By Eleanor Ringel Cater
A few years ago, I was asked to contribute to the National Society of Film Critics newest book, “The X List,” subtitled “Movies that Turn Us On.”
You’d be surprised by what turns critics on (maybe not…)
Roger Ebert chose a movie he’d co-written, “Beyond the Valley of the Dolls.” The Wall Street Journal’s Joe Morgenstern went for Brad Pitt’s “Troy.” Time’s Richard Schickel chose “The Unbearable Lightness of Being.” Peter Travers from Rolling Stone admitted he gets hot and bothered by “Body Heat.”
And me? “Days of Heaven.”
It is not only the most beautiful movie ever made; it’s also a movie you want to have sex during.
Director Terrence Malick is now probably better known for the 20-year hiatus he took from making movies than for anything else. Having created two masterworks in the ‘70s, “Badlands” and “Days of Heaven,” he pulled a Salinger and disappeared.
In some ways, I wish he’d stayed disappeared. None of the movies in his second career —‘The Thin Red Line,” “The Tree of Life,” “The New Land” and “To the Wonder” — have come anywhere near the genius of his films from the 1970s. Actually none of them comes anywhere near the genius of “Frozen.”
You have the chance to check out “Days of Heaven” for yourself Saturday, June 14 (10:30 am) and Monday, June 16 (7 pm). It’s the next picture being screened by the Lefont Film Society at the Lefont Sandy Springs (“A Hard Days Night” is on the schedule, too).
Malick’s magnum opus shimmers with the sensuality of a languorous summer afternoon: undulating wheat fields, serene and ripe; plush, billowy clouds scudding across the sky; the lulling buzz of insects and, in the background, the simmering eroticism of a love triangle seething with greed, desire and deceit.
The story — as primal as it is starkly moralistic, almost Biblical — is about a paradise lost, dismantled by human corruption and weakness. Sin comes to this Garden of Eden in the Texas Panhandle; in its wake, come plagues of locusts and hellfire destruction.
After accidentally killing a co-worker at a Chicago steel mill, hot-tempered Bill (Richard Gere), his lover Abby (Brooke Adams), and his little sister Linda (Linda Manz) take off for the wide open spaces of Texas. Still a frontier in the early 20th century, it’s a place where it’s as easy to hide from the law as it is to change your identity. Just like Abraham and Sara in Egypt (as told in Genesis), Bill and Abby pose as brother and sister.
They find migrant work harvesting wheat for a rich, lonely farmer (Sam Shepard). Isolation has made him awkward with people. So has a diagnosis of a terminal illness. But he’s attracted to Abby, something her “brother” encourages. Bill sees the farmer’s bad health as their good fortune. Abby will marry him and, soon enough, inherit his money and land. What neither Bill nor Abby count on are the feelings she develops for her new husband, which churns up murderous jealousy in Bill.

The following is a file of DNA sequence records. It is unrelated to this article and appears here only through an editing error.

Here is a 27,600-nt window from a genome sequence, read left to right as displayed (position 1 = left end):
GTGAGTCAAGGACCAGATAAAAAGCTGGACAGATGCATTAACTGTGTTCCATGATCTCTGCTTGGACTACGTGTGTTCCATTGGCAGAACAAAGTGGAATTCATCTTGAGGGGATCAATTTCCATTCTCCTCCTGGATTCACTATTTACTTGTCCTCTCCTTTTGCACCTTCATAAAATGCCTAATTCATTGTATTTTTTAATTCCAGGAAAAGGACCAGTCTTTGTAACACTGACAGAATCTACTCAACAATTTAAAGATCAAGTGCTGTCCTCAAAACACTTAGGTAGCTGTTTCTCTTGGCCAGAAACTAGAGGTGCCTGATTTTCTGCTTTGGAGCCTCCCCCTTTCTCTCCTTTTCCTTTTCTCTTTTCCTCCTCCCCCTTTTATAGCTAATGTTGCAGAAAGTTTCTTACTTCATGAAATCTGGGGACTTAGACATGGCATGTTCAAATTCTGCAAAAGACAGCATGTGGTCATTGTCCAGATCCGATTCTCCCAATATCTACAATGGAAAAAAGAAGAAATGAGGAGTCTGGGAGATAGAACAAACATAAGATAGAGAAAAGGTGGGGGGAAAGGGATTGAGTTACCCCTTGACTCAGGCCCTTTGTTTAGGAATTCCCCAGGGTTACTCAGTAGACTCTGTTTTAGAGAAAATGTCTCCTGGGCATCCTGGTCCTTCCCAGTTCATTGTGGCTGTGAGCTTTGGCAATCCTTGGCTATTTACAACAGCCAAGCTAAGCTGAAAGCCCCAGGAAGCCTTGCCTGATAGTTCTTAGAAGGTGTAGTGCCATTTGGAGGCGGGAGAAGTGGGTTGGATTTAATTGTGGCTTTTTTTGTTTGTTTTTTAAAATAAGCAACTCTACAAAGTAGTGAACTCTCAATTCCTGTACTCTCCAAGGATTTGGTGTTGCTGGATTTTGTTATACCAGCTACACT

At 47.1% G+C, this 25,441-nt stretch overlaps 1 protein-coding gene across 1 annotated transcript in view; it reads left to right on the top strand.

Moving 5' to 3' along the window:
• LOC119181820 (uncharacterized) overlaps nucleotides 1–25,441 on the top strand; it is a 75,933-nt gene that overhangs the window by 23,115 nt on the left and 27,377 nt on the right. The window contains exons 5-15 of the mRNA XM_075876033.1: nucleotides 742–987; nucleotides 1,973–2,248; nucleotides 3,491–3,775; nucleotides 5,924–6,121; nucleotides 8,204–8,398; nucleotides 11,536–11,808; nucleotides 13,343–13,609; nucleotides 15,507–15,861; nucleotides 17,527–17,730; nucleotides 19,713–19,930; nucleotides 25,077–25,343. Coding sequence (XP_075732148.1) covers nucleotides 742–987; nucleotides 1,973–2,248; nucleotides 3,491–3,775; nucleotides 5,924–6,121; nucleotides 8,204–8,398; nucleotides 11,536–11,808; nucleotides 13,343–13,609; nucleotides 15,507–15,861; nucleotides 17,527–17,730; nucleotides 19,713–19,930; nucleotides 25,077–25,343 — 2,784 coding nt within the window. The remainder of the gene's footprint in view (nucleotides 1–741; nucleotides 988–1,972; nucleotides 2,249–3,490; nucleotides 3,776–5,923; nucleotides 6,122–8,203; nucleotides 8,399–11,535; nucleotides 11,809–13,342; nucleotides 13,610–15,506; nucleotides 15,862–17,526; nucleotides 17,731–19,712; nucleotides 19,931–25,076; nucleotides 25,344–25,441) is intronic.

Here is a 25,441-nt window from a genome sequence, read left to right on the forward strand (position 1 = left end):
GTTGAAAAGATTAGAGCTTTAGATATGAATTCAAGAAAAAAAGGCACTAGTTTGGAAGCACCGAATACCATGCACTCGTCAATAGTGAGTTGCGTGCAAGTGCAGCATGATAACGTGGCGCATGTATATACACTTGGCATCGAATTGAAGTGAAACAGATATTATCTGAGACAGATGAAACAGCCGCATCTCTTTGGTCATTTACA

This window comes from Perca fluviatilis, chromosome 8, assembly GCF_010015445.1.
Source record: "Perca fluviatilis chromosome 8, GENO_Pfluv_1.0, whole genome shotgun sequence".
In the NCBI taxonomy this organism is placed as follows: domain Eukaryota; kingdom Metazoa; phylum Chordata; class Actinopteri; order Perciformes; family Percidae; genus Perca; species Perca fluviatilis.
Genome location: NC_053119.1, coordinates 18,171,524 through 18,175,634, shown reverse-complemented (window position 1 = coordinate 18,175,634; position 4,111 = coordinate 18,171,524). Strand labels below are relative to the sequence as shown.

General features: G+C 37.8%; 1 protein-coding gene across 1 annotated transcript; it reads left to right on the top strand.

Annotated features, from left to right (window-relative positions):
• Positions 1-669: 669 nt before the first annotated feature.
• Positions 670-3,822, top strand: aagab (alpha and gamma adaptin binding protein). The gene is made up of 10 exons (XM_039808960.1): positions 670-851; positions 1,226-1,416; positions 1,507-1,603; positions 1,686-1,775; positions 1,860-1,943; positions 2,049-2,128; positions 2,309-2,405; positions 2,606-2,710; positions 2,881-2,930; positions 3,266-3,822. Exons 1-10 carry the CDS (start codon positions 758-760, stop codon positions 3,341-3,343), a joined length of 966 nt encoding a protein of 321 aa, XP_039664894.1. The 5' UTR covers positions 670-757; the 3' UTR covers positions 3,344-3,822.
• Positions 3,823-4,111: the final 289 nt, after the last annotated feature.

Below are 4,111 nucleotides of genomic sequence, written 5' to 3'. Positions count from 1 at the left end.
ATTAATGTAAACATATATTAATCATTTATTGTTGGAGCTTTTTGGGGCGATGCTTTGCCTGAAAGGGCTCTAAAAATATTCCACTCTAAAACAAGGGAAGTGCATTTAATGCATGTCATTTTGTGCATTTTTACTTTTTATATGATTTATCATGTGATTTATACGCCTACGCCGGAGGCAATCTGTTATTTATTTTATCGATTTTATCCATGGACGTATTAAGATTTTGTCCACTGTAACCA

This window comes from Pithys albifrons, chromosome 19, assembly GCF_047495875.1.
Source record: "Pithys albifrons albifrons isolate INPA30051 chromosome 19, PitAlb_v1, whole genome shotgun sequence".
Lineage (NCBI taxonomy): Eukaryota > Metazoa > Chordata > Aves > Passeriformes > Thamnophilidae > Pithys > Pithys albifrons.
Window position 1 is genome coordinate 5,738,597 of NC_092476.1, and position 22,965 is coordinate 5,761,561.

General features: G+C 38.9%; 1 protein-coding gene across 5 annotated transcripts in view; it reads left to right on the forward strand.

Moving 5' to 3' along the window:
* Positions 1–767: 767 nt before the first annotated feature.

Like the workers dotting the limitless golden fields, Bill and Abby reap what they sow. Punishment is doled out with Old Testament fury and inevitability.
Malick is blissfully indifferent to the things Hollywood considers essential. Stuff like, oh, action, dialogue, character development. For him, these things are just a backdrop for the film’s intense, lyrical images, indelibly lensed by Nestor Almendros. A single grasshopper gnawing a stalk of wheat (presaging the calamity to come) gets a better close-up than most of the actors. Even John Ford kept Monument Valley in the background and John Wayne up front.
The result is an implicit emotional detachment that turns conventional notions of love, sex and romance upside down.
Another distancing device is Malick’s use of Manz as the film’s narrator. She’s like a color analyst at a sports event, capriciously commenting about whatever catches her attention. Sometimes, it’s a salient and surprising observation; more often, it’s a child’s scattered chatter, random and almost nonsensical. Watching some strangers on a riverbank, she notes, “You couldn’t tell what they were doin’. They were probably calling for help. Or burying somebody.”
For Manz, a corpse has no more weight than a puff of dust. In the movie’s final scene, seemingly unaffected by the cataclysms that have shaken everyone else to the core, she and a newfound young friend skitter off toward the horizon, into the vastness of a Promised Land still searching for its people.